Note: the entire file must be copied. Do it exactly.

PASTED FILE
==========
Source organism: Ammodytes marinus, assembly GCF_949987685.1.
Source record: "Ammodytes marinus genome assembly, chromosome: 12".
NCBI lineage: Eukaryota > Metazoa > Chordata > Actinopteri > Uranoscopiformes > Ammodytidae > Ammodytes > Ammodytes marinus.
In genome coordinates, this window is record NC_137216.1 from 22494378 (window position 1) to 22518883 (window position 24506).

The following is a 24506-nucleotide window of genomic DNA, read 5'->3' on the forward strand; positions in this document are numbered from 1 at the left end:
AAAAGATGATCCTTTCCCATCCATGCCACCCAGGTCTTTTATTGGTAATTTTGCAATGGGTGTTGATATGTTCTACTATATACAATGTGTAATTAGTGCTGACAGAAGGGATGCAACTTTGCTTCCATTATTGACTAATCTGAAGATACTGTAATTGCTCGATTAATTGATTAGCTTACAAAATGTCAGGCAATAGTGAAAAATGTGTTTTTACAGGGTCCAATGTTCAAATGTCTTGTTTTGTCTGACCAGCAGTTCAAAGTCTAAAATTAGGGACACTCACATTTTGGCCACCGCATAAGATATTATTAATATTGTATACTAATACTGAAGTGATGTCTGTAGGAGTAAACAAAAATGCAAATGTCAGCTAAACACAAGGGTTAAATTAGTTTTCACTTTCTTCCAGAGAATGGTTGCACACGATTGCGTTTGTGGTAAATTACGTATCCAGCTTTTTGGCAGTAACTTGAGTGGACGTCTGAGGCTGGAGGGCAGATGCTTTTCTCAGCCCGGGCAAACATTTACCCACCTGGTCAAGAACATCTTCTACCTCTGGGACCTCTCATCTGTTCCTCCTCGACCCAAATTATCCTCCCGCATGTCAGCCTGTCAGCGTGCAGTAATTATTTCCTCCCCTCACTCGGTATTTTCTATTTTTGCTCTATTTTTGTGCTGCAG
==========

Source organism: Ammodytes marinus, assembly GCF_949987685.1.
Source record: "Ammodytes marinus genome assembly, chromosome: 12".
NCBI lineage: Eukaryota > Metazoa > Chordata > Actinopteri > Uranoscopiformes > Ammodytidae > Ammodytes > Ammodytes marinus.
In genome coordinates, this window is record NC_137216.1 from 22494378 (window position 1) to 22518883 (window position 24506).

The following is a 24506-nucleotide window of genomic DNA, read 5'->3' on the forward strand; positions in this document are numbered from 1 at the left end:
AAAAGATGATCCTTTCCCATCCATGCCACCCAGGTCTTTTATTGGTAATTTTGCAATGGGTGTTGATATGTTCTACTATATACAATGTGTAATTAGTGCTGACAGAAGGGATGCAACTTTGCTTCCATTATTGACTAATCTGAAGATACTGTAATTGCTCGATTAATTGATTAGCTTACAAAATGTCAGGCAATAGTGAAAAATGTGTTTTTACAGGGTCCAATGTTCAAATGTCTTGTTTTGTCTGACCAGCAGTTCAAAGTCTAAAATTAGGGACACTCACATTTTGGCCACCGCATAAGATATTATTAATATTGTATACTAATACTGAAGTGATGTCTGTAGGAGTAAACAAAAATGCAAATGTCAGCTAAACACAAGGGTTAAATTAGTTTTCACTTTCTTCCAGAGAATGGTTGCACACGATTGCGTTTGTGGTAAATTACGTATCCAGCTTTTTGGCAGTAACTTGAGTGGACGTCTGAGGCTGGAGGGCAGATGCTTTTCTCAGCCCGGGCAAACATTTACCCACCTGGTCAAGAACATCTTCTACCTCTGGGACCTCTCATCTGTTCCTCCTCGACCCAAATTATCCTCCCGCATGTCAGCCTGTCAGCGTGCAGTAATTATTTCCTCCCCTCACTCGGTATTTTCTATTTTTGCTCTATTTTTGTGCTGCAG